Congressional approval ratings are near all-time lows. Policy issues have taken a back seat on the campaign trail, special interests exert disproportionate influence in Washington, and gridlock between parties appears insurmountable. Someone in the halls of power, however, is still doing the people’s work: anonymously editing the Wikipedia entry of the popular sitcom It’s Always Sunny in Philadelphia.

As originally reported by On The Media, the new Twitter bot @congressedits catalogues such anonymous changes to the crowdsourced encyclopedia, the de facto starting point in the search for information online. Each time an entry is changed from a computer with an IP address on Capitol Hill—possible editors include interns, elected officials, and everyone in between—the bot points out the revision on Twitter.

Such edits potentially hold special importance during campaign season, with Wikipedia entries often candidates’ first search engine result. To be sure, @congressedits doesn’t track changes made from IP addresses that aren’t on the Hill, so editors elsewhere - connected to Congress or not - can still make changes that go unnoticed. It’s also likely that staffers or elected officials wishing to edit entries will quickly wisen up and do it outside of the office.

Developers such as Ed Summers, who designed @congressedits after a similar program sprung up in the United Kingdom to track Parliament, have been quick to share their handiwork. In the past week, programmers have unveiled bots to monitor legislatures around the world, including in Canada, France, and Chile. Others follow changes made at public universities in Berlin and member organizations of a big pharma trade group.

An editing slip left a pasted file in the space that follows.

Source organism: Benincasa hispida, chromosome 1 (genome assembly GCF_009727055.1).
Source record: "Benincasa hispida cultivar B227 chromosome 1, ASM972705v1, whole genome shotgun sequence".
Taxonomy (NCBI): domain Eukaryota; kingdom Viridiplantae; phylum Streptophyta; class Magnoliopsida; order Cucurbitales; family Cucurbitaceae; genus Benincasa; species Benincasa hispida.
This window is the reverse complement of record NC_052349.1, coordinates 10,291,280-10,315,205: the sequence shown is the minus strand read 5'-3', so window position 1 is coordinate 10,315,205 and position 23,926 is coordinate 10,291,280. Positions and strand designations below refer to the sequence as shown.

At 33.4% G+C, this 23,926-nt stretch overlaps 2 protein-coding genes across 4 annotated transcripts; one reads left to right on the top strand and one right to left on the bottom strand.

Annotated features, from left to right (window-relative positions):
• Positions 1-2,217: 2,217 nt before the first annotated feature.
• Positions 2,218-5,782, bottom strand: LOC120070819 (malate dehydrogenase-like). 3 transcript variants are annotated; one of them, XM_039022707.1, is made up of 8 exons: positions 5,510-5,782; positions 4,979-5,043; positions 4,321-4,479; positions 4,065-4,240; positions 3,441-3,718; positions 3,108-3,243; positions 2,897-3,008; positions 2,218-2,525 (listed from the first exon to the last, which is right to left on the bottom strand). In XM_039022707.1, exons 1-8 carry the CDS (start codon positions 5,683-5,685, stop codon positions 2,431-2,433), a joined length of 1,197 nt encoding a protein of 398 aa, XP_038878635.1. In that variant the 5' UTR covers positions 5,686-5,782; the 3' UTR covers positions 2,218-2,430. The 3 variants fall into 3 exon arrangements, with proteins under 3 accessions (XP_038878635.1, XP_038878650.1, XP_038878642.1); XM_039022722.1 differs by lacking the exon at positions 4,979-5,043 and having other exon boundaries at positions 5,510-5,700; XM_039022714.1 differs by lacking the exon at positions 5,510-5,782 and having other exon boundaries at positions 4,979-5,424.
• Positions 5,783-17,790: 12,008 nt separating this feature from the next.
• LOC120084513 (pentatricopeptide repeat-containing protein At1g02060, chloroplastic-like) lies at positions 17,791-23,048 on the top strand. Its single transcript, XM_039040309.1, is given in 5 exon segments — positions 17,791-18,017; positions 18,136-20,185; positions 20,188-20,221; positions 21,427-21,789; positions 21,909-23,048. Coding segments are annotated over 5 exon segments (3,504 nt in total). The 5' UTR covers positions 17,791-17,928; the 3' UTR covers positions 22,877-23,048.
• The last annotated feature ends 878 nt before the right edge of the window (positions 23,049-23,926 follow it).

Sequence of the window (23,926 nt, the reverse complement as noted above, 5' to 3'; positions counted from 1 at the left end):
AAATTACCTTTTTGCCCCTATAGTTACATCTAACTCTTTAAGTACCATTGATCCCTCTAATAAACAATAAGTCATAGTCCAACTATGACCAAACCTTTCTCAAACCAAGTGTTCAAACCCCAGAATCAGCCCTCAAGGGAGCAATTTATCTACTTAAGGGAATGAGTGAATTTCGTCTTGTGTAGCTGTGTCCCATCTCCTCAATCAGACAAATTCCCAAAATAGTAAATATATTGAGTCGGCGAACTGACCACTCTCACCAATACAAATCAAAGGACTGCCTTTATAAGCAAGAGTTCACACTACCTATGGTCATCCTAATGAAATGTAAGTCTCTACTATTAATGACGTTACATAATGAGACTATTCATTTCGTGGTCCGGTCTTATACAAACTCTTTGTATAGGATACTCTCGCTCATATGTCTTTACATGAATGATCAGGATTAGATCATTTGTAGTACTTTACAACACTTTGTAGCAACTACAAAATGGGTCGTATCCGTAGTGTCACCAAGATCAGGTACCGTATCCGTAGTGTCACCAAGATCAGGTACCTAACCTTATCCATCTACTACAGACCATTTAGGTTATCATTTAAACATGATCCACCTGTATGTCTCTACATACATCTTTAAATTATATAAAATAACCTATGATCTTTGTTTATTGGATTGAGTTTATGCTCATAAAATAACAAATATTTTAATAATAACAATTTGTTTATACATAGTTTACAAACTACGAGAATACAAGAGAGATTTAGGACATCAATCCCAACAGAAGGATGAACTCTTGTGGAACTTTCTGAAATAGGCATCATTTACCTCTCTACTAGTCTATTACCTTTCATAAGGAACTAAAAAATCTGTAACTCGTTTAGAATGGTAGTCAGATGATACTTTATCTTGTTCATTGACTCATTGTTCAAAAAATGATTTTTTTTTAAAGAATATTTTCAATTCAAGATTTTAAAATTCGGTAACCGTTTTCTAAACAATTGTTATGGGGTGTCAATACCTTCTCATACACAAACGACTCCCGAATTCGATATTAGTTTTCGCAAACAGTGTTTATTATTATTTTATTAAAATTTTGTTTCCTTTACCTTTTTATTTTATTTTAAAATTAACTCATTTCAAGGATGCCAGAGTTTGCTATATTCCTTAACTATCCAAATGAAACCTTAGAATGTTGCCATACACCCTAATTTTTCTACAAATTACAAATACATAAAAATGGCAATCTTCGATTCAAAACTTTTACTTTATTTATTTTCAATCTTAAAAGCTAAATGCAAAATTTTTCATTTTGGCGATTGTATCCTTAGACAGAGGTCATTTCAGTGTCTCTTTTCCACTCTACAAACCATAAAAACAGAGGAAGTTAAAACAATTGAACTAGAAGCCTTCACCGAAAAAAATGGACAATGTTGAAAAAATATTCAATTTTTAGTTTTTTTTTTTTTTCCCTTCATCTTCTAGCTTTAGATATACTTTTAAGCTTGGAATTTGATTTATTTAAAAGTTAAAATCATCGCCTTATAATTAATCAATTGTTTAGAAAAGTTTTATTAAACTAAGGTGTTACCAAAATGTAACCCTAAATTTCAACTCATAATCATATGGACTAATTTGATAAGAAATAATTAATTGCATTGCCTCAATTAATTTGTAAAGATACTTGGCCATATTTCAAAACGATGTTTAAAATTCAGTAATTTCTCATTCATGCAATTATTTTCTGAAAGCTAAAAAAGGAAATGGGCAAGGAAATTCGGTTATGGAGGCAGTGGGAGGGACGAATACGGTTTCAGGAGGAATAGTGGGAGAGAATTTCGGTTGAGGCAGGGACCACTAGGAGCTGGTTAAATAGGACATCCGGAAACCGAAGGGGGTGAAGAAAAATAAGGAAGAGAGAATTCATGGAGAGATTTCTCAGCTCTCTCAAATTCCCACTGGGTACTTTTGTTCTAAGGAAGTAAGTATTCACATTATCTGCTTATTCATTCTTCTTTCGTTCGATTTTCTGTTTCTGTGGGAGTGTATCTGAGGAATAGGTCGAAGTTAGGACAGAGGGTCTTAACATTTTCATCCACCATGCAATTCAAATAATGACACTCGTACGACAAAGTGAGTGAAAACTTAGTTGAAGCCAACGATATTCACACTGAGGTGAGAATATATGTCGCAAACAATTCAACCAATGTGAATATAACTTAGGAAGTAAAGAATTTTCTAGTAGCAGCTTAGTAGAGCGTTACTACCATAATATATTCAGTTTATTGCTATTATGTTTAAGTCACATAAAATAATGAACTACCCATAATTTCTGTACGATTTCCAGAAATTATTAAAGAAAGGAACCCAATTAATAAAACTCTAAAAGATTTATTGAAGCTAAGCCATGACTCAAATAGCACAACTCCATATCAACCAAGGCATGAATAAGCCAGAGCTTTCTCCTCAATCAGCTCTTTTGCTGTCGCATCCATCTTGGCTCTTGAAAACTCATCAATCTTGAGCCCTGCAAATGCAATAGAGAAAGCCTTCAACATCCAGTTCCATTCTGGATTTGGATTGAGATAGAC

Summers wrote on his blog that he envisioned @congressedits not only as a useful transparency tool, but also as a way to civilize American political discourse. “Can’t a staffer or politician make a grammatical change, or update an article about a movie?” Summers wrote. “Is it really news that they are human, just like the rest of us?”

Indeed, the few dozen Wikipedia changes logged by @congressedits have run the gamut, from pointing out Russia’s annexation of Crimea to recording the availability of Choco Tacos in the Rayburn House Office Building. Here are six more Wikipedia entries edited from the Hill in the past week:

1.    Journalism

Politicians frequently moonlight as would-be media critics, hoping to draw attention to issues in his or her wheelhouse. This politically motivated edit from Tuesday morning has already been removed. And while CJR won’t change its coverage after this press critique, we’ll happily use it as clickbait.

Journalism.png

2.    Rep. Justin Amash

The past occupation of Amash, a Michigan Republican and Tea Party darling, was previously characterized as “corporate lawyer.” The job description was amended Friday to read “attorney,” perhaps an effort to distance Amash from Big Business. The detail has since been changed back by an editor who’s not on the Hill.

3.    Horse head mask

A photo of President Barack Obama shaking hands with a man wearing such a mask went viral last week. Just a day after the impromptu meeting, Wikipedia users searching for equine headgear could read about it, proper sourcing and all.

4.    Assassination of John F. Kennedy

The murder of JFK remains one of the enduring interests of American conspiracy theorists. An editor with a congressional IP address removed the explanation that Lee Harvey Oswald acted alone, instead adding more fuel to their fire. The entry has since been returned to its initial form.

Kennedy positive.png

5.    COINTELPRO

From 1956-71, the FBI’s so-called Counter Intelligence Program spied on domestic political groups, including the Black Panthers, the Ku Klux Klan, and the Socialist Workers Party, among others. On July 7, a Wikipedia editor on Capitol Hill cut a major detail—that these programs were “at times illegal”—from the entry’s opening paragraph.

6.    Brian Darling

Darling, an aide to Sen. Rand Paul (R-KY), had odd interests as a child. Or at least that’s what an editor on the Hill wanted readers to think. The addition was subsequently removed.

Darling.png

*Correction: An earlier version of this article stated news of @congressedits was first reported by National Public Radio. It was actually reported by On The Media, a program produced by WNYC and syndicated by National Public Radio. 

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David Uberti is a CJR Delacorte Fellow. Follow him on Twitter @DavidUberti.